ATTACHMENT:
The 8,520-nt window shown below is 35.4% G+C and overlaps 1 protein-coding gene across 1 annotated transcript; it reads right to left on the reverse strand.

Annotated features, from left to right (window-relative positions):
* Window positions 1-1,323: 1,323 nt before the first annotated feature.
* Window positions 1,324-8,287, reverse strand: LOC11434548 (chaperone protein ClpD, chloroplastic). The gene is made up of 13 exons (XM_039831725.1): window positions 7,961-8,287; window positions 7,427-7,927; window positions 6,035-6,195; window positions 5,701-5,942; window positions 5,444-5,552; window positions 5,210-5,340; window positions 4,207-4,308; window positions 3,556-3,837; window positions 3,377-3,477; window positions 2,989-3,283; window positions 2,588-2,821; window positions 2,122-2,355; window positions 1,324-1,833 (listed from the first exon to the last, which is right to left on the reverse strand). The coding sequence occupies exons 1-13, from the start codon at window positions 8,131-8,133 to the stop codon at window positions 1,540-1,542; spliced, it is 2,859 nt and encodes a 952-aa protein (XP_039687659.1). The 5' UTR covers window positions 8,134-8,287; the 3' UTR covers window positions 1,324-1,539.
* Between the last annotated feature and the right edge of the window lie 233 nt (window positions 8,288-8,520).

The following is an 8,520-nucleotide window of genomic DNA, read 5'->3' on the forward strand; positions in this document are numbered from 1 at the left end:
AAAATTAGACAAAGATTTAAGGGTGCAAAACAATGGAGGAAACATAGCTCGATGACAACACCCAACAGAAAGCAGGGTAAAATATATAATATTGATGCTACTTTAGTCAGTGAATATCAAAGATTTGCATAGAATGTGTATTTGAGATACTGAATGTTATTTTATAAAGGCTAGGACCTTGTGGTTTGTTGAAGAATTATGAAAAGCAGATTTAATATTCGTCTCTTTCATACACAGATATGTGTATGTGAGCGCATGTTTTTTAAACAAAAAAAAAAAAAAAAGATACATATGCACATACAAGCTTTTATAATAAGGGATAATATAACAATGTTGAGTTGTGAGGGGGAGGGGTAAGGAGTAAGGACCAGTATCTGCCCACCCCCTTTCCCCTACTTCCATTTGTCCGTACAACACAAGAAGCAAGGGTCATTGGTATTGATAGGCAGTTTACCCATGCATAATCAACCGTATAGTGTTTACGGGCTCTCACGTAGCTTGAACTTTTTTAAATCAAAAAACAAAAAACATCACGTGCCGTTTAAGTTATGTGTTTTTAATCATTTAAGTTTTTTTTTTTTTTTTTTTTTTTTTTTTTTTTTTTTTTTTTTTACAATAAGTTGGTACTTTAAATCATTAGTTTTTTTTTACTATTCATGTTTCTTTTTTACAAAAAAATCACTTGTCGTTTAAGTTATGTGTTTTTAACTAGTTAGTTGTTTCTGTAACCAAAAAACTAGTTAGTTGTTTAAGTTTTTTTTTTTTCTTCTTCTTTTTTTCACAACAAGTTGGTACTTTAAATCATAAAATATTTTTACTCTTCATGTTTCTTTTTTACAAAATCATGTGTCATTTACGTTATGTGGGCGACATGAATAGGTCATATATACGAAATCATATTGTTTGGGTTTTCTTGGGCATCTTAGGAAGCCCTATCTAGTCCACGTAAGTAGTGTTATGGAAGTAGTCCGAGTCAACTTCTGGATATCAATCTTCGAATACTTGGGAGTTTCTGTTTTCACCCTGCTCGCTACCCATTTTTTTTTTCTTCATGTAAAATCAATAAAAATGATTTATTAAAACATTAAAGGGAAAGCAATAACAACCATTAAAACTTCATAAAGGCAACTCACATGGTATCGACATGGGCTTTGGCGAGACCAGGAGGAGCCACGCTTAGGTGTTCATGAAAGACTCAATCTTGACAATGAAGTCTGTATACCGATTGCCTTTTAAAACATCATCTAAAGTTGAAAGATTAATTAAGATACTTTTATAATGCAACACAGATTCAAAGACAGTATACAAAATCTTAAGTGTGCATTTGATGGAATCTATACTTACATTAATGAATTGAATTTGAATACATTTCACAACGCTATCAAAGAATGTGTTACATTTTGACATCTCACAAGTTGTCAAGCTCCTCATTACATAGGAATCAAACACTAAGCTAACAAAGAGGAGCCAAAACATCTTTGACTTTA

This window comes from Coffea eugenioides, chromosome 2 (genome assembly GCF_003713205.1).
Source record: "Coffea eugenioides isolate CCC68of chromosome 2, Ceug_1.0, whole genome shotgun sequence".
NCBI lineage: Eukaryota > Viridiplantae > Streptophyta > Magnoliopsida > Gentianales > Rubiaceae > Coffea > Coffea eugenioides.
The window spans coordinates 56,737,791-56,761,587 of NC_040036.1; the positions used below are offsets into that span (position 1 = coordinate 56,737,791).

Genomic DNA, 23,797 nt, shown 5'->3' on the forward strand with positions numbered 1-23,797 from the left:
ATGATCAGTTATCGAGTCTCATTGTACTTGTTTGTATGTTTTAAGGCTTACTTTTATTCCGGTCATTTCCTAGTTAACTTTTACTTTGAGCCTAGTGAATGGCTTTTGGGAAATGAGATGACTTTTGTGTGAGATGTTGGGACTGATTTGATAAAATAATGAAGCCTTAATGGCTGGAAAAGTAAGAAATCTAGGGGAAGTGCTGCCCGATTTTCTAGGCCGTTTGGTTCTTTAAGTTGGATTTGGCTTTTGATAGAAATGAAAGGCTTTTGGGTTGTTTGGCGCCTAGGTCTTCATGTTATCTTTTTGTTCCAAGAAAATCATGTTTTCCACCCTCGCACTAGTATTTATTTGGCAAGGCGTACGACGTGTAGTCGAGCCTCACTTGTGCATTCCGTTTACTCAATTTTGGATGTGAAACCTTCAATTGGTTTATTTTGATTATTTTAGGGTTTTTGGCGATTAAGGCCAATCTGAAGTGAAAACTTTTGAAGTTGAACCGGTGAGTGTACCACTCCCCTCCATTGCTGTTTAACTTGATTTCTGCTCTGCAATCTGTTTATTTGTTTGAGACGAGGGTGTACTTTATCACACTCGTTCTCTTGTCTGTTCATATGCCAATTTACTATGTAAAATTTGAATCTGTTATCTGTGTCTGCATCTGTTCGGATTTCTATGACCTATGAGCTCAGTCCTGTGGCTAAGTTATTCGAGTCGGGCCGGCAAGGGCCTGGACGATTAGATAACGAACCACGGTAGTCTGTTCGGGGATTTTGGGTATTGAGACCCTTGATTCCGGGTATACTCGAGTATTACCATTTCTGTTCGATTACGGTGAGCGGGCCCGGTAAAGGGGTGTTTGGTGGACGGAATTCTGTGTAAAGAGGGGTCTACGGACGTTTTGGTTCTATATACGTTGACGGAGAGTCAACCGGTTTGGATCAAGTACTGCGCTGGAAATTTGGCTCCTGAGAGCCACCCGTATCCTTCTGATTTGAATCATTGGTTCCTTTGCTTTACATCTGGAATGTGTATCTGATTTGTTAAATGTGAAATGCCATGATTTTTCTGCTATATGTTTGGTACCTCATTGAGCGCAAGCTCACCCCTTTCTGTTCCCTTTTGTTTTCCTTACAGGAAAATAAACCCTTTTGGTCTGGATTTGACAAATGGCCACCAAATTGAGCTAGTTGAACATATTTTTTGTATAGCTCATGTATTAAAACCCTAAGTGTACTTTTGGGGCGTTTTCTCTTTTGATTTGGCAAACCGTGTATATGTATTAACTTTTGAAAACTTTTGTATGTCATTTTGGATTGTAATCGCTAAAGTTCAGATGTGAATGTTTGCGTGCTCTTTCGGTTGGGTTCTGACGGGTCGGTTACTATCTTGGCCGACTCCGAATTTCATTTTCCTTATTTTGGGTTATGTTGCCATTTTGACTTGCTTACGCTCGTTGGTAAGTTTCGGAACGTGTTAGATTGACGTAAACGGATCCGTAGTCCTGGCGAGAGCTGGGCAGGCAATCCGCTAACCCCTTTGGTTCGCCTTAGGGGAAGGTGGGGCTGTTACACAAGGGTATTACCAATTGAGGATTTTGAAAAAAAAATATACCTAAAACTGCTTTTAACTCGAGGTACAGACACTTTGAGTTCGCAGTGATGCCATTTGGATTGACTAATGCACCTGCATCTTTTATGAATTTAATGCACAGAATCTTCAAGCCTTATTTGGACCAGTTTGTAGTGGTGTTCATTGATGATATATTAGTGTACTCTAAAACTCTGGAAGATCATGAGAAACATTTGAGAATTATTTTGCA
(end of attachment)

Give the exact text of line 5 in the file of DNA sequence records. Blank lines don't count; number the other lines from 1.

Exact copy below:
* Between the last annotated feature and the right edge of the window lie 233 nt (window positions 8,288-8,520).